3D love.

Remember a while back, when I was too cool for wedding planning? And all women who care about weddings are just trying to have some semblance of control so they don't have to face the terror that is a lifetime of someone else's dirty underwear? Man, I can be a jerk sometimes.

Let me tell you about my invitations.

Now, there are an awful lot of traditional wedding things that you can hurl right out the window. For example, the garter and bouquet tosses. Why do we still do this? It's awful. It was great when I was twelve and I used some basketball skills to block everyone else out and catch my cousin's bouquet. However, I was quickly informed that this kind of behavior was not appropriate. You're supposed to try and catch the bouquet but not too hard, I guess. The secret of those tosses is that the only people who actually enjoy the activity are the married people and the DJ, who gets to make tired jokes about women being desperate man-traps and men being afraid of commitment.

So, some traditions go and some stay. They tell you when you get married that you can do anything you want, because it's your wedding. Sometimes, when they find out what you want, they wish they hadn't told you that. But you can just cackle at them, because it's your wedding!

You do have to let people know about the wedding, so some kind of notification is required. And you know what? I like sending mail. It's my thing. So while things like ring pillows make me frown and try to think of a way around it, invitations have me doing google image searches. And in these google image searches, I saw some pop-up cards. I was instantly smitten. I could invite people in three dimensions!

My maid-of-honor and I spent a weekend with a borrowed Cricut, making my 3D dreams come true. Have you ever heard of a Cricut? It's sort of amazing. It's like a printer, except instead of printing things, it makes cuts. Scrapbookers use them a lot, and we used one to cut out the letters for our pop-up card.

Have you ever used a Cricut? It is not amazing at all. They provide free software for you to make your own design, in case you don't want to spend $40 on a special cartridge that does the specific thing you want (there is one for pop-up cards, as it happens). And I don't want to make any assumptions here, but I got the impression from the incredibly buggy, limited, and non-intuitive design software that they'd rather you just buy the cartridges. It took hours to get the design done, and then another few hours to get it to cut right on the paper. Then we had to cut each individual sheet, some of which turned out neater than others due to the how the Cricut was feeling from moment to moment. My MOH did most of the work, but I did bring her beer.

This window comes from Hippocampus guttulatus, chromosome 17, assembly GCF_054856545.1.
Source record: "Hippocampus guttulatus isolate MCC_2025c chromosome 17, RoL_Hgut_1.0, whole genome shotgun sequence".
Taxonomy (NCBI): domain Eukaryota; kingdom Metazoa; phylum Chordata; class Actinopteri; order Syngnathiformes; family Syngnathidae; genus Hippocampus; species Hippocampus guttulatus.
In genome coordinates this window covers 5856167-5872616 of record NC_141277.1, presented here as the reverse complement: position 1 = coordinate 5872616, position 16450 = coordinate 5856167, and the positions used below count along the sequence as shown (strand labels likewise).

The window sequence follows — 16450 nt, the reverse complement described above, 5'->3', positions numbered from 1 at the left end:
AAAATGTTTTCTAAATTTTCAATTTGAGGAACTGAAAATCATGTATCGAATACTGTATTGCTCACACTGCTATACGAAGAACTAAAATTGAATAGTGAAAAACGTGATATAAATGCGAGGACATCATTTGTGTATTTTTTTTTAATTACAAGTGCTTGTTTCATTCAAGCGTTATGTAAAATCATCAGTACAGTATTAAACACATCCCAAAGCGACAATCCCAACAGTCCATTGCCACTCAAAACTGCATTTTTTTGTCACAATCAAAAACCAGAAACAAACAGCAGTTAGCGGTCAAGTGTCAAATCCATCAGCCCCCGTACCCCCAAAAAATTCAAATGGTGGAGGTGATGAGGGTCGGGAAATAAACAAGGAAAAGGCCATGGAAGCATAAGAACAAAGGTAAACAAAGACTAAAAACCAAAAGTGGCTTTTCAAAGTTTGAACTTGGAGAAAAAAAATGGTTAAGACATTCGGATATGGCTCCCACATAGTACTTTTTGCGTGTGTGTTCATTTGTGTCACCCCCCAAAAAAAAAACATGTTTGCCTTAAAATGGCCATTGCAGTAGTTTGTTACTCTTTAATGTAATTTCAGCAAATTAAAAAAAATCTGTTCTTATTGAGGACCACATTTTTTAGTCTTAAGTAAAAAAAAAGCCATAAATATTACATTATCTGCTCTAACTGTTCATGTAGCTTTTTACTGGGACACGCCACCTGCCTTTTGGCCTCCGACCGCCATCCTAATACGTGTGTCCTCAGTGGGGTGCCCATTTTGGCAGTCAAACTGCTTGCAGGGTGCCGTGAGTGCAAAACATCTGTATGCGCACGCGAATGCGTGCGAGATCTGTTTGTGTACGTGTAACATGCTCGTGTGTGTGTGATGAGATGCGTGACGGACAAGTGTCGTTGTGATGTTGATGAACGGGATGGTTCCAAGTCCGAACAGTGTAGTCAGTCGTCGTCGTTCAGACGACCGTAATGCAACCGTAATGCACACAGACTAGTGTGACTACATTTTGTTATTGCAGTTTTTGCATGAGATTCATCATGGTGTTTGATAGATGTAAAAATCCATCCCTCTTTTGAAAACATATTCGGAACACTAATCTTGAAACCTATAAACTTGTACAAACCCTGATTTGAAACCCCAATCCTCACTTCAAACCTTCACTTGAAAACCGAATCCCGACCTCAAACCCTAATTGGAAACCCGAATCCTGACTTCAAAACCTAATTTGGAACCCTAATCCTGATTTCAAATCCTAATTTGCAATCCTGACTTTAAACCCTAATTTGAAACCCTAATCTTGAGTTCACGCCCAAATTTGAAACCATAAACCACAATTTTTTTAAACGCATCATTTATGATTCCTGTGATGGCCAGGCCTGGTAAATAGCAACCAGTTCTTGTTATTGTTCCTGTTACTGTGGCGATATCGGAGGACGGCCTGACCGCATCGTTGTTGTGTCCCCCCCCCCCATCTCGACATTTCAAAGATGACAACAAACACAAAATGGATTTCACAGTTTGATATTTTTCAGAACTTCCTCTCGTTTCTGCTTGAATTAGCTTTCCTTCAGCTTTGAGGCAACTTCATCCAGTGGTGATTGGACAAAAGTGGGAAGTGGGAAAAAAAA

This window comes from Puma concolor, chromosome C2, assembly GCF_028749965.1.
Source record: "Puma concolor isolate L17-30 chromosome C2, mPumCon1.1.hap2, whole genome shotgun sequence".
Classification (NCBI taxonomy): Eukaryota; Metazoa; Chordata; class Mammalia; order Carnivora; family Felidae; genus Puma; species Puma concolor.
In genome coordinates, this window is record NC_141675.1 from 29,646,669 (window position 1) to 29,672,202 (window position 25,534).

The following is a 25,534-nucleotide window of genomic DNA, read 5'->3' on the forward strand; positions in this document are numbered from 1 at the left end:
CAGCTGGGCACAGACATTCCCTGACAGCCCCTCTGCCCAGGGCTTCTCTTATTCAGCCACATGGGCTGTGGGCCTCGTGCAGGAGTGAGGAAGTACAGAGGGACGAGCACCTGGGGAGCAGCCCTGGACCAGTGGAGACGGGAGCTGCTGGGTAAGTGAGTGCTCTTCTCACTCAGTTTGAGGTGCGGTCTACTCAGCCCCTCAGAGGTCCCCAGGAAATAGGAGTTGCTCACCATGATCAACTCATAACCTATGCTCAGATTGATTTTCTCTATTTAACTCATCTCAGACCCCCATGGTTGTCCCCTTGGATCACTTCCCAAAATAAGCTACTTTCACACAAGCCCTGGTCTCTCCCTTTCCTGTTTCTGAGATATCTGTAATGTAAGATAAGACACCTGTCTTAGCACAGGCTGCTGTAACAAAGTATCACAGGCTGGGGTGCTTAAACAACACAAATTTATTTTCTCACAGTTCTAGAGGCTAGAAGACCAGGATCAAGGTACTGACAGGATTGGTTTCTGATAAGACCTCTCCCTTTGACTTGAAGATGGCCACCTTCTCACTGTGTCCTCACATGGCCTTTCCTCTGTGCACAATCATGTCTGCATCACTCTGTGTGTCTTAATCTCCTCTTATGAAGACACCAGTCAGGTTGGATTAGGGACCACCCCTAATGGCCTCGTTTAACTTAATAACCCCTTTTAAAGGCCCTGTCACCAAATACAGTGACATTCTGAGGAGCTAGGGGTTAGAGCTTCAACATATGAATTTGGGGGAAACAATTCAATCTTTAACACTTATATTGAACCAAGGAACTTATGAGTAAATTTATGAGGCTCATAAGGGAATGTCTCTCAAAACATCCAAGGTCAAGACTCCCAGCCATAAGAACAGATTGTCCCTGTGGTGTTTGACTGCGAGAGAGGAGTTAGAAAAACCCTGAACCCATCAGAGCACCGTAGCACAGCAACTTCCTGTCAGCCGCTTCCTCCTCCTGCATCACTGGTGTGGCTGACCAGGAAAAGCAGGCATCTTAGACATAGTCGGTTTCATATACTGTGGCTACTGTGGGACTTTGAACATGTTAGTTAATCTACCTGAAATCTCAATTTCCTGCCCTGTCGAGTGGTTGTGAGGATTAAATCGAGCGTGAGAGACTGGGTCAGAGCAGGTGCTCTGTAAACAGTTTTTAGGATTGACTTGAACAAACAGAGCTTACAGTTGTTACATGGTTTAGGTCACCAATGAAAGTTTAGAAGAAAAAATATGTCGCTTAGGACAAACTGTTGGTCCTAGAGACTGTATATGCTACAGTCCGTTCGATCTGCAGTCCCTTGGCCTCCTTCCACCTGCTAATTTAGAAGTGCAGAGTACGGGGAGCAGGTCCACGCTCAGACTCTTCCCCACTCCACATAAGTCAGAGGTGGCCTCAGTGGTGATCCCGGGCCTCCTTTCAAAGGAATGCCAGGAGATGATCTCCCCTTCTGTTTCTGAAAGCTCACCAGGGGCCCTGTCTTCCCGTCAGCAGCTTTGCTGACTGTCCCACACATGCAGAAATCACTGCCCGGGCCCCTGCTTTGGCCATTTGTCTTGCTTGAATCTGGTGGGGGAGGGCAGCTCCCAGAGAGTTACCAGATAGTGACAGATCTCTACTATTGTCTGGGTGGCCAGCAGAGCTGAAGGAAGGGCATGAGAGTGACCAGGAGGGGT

Oh, and that? That was step one. Step two was folding all the cut sheets. Then we had to cut out the backing paper (which makes the pop-up, uh, pop). We used pages I ripped out of atlases. Finally, there is a lot of gluing. I bought special glue, called paper cement, and using it gave me a headache. Also, we had to put something on the front of the card. I had Josh write a wedding-y poem, which also needed to be printed, cut, and glued. Seriously, I just made up a bunch of work for myself to do, I guess so I could then complain about how weddings are a lot of trouble.
Oh, but I do love how they turned out. I admit it, I am proud of me. They are personally designed and handmade. I was worried that they would end up looking a little too handmade. The trouble with all these steps (and any step involving a danged Cricut), is that each one introduces room for a small error. Add up all the little errors, and I'll have to start telling people I had my invitations made by a kindergarten class. Some of them turned out more perfect (or more imperfect) than others. But I feel like if I got this thing in the mail, I would really want to go to that wedding. And that's the whole point of an invitation. Not just to tell you about the occasion, but to make you want to go.

1 comment:

Carla said...

You should have borrowed my not-free Cricut software, as it is neither buggy nor cumbersome. I always do a test run on scrap paper, but I rarely have to do much adjusting. They didn't have the free stuff when I got mine, so I've never seen it before.